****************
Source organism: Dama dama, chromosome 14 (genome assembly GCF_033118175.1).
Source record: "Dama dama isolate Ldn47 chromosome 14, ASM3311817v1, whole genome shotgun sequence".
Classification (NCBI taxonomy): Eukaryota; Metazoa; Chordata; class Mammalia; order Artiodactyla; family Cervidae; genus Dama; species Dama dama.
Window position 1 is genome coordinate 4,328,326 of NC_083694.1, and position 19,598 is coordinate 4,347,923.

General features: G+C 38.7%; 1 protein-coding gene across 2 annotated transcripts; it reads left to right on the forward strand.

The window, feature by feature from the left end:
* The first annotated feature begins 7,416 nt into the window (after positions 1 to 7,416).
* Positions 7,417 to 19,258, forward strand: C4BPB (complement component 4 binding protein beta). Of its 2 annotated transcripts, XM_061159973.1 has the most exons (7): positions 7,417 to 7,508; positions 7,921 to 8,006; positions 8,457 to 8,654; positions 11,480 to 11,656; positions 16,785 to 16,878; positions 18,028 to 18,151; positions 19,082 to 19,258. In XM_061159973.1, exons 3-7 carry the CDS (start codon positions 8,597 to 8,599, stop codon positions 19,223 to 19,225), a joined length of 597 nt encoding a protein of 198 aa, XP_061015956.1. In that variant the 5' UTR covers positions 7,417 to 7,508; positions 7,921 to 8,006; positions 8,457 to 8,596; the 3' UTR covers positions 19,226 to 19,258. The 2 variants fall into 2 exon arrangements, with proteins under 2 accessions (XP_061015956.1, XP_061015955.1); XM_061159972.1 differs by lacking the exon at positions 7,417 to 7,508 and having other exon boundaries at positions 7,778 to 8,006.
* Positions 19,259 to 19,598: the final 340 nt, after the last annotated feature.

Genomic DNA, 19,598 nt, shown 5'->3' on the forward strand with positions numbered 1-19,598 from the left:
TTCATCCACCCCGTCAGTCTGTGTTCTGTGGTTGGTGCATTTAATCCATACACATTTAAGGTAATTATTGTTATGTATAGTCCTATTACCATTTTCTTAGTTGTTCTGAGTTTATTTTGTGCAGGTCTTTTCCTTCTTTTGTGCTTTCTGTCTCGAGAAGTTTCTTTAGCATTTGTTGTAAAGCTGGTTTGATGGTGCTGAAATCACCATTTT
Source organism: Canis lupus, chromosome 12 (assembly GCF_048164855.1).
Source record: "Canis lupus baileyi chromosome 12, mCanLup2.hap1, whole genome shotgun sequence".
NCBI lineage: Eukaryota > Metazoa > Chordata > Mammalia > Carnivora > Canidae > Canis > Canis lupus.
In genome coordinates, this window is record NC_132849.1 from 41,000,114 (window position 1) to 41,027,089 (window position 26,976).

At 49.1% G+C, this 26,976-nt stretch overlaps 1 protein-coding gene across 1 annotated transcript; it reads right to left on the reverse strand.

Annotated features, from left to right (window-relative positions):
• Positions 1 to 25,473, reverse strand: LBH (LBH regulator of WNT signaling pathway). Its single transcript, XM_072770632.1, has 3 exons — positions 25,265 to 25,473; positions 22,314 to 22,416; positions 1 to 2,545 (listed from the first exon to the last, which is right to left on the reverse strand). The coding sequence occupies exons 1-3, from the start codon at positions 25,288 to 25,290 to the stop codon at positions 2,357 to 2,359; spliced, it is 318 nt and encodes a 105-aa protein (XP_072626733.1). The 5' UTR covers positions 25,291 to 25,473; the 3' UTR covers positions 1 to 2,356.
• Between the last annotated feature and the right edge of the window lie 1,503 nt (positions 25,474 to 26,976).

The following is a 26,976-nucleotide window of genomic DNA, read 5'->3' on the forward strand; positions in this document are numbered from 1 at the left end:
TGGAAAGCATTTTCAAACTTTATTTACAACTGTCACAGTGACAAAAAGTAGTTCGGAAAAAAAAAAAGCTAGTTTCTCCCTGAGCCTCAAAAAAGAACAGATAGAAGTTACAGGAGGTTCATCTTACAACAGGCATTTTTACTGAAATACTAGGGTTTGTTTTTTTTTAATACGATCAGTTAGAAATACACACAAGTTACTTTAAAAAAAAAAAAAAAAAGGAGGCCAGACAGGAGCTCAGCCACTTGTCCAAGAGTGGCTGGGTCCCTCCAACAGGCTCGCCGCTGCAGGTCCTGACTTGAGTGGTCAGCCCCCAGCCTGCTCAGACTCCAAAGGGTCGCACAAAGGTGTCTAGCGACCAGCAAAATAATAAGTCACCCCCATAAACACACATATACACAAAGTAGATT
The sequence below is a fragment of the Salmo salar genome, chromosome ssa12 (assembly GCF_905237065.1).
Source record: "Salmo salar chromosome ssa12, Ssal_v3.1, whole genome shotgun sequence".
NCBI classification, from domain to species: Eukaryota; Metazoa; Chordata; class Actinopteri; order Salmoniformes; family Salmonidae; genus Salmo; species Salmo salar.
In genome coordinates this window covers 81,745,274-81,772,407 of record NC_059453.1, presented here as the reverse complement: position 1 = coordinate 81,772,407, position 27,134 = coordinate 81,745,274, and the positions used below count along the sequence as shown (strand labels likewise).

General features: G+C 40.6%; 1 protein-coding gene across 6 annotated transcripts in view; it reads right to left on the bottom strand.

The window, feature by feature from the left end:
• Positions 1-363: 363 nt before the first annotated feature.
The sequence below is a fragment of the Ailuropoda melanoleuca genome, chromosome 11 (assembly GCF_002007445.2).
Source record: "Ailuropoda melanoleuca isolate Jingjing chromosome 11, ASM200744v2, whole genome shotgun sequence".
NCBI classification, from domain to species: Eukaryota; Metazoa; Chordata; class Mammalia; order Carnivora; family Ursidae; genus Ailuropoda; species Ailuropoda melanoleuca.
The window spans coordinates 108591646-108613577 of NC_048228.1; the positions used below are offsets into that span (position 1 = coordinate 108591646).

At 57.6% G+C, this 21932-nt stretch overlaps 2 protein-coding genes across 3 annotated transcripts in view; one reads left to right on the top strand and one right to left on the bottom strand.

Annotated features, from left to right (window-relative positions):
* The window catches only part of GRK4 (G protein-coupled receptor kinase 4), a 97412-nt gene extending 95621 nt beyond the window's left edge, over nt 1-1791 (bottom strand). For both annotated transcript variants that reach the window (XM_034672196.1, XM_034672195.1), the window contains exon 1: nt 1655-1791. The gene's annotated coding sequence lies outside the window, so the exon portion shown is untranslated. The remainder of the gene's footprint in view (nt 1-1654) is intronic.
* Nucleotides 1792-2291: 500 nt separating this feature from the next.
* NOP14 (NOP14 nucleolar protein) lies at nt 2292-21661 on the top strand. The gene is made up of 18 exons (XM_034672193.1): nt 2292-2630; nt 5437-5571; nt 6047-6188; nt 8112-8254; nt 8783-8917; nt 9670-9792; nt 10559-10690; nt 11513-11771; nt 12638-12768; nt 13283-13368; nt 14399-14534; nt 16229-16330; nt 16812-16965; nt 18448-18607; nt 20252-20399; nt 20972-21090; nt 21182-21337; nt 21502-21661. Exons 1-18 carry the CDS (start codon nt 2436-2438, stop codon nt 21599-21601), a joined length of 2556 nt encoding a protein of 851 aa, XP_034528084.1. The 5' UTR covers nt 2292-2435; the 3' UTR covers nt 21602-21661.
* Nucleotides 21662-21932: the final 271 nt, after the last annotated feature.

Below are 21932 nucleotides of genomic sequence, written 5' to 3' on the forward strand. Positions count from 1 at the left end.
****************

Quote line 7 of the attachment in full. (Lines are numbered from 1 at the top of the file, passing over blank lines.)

* The first annotated feature begins 7,416 nt into the window (after positions 1 to 7,416).